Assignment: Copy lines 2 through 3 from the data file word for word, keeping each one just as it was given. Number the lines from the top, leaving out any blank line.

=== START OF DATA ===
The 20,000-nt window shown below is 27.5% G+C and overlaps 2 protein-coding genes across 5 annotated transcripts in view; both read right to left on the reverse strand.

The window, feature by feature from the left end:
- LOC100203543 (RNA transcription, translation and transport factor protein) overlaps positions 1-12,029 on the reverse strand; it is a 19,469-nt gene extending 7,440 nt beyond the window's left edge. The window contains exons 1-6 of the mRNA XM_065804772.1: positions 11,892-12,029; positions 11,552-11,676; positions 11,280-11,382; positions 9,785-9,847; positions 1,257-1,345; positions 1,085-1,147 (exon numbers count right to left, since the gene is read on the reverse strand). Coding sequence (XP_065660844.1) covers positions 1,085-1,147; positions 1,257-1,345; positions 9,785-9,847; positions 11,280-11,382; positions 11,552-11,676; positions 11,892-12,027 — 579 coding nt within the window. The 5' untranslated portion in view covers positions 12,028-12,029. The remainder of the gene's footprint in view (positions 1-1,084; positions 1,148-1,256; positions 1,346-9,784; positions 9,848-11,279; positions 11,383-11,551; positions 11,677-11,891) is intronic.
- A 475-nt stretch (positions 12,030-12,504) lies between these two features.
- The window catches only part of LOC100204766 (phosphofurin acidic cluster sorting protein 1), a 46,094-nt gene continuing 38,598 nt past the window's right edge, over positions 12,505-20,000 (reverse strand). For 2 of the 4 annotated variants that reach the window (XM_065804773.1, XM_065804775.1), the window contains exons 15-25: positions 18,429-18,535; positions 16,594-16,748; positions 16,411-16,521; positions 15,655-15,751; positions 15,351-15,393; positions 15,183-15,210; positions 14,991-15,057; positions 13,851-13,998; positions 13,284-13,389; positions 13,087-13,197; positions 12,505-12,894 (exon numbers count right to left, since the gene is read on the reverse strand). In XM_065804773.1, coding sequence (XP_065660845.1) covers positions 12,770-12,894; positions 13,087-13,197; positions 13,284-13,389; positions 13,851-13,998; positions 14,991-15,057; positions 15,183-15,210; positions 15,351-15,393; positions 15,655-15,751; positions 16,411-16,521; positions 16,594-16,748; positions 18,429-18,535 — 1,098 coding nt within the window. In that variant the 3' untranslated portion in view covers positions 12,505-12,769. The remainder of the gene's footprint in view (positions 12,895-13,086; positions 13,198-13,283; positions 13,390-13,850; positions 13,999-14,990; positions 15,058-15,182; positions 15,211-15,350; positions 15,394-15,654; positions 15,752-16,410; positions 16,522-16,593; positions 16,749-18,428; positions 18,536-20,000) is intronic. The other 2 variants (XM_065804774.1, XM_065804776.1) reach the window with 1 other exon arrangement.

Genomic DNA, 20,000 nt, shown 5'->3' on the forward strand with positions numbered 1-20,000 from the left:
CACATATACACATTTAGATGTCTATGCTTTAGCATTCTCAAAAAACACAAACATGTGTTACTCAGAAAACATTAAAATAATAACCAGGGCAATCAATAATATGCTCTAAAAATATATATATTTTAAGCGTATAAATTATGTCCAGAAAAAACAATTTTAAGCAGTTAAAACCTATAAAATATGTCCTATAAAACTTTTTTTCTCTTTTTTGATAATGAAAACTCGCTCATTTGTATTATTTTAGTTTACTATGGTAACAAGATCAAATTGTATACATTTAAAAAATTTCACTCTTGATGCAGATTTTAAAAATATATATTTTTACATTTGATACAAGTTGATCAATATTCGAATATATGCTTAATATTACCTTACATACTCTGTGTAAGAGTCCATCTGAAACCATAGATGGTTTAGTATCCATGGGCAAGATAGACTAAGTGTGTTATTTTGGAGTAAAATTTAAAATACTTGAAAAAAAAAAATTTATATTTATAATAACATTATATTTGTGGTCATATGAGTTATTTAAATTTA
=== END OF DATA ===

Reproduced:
The window, feature by feature from the left end:
- LOC100203543 (RNA transcription, translation and transport factor protein) overlaps positions 1-12,029 on the reverse strand; it is a 19,469-nt gene extending 7,440 nt beyond the window's left edge. The window contains exons 1-6 of the mRNA XM_065804772.1: positions 11,892-12,029; positions 11,552-11,676; positions 11,280-11,382; positions 9,785-9,847; positions 1,257-1,345; positions 1,085-1,147 (exon numbers count right to left, since the gene is read on the reverse strand). Coding sequence (XP_065660844.1) covers positions 1,085-1,147; positions 1,257-1,345; positions 9,785-9,847; positions 11,280-11,382; positions 11,552-11,676; positions 11,892-12,027 — 579 coding nt within the window. The 5' untranslated portion in view covers positions 12,028-12,029. The remainder of the gene's footprint in view (positions 1-1,084; positions 1,148-1,256; positions 1,346-9,784; positions 9,848-11,279; positions 11,383-11,551; positions 11,677-11,891) is intronic.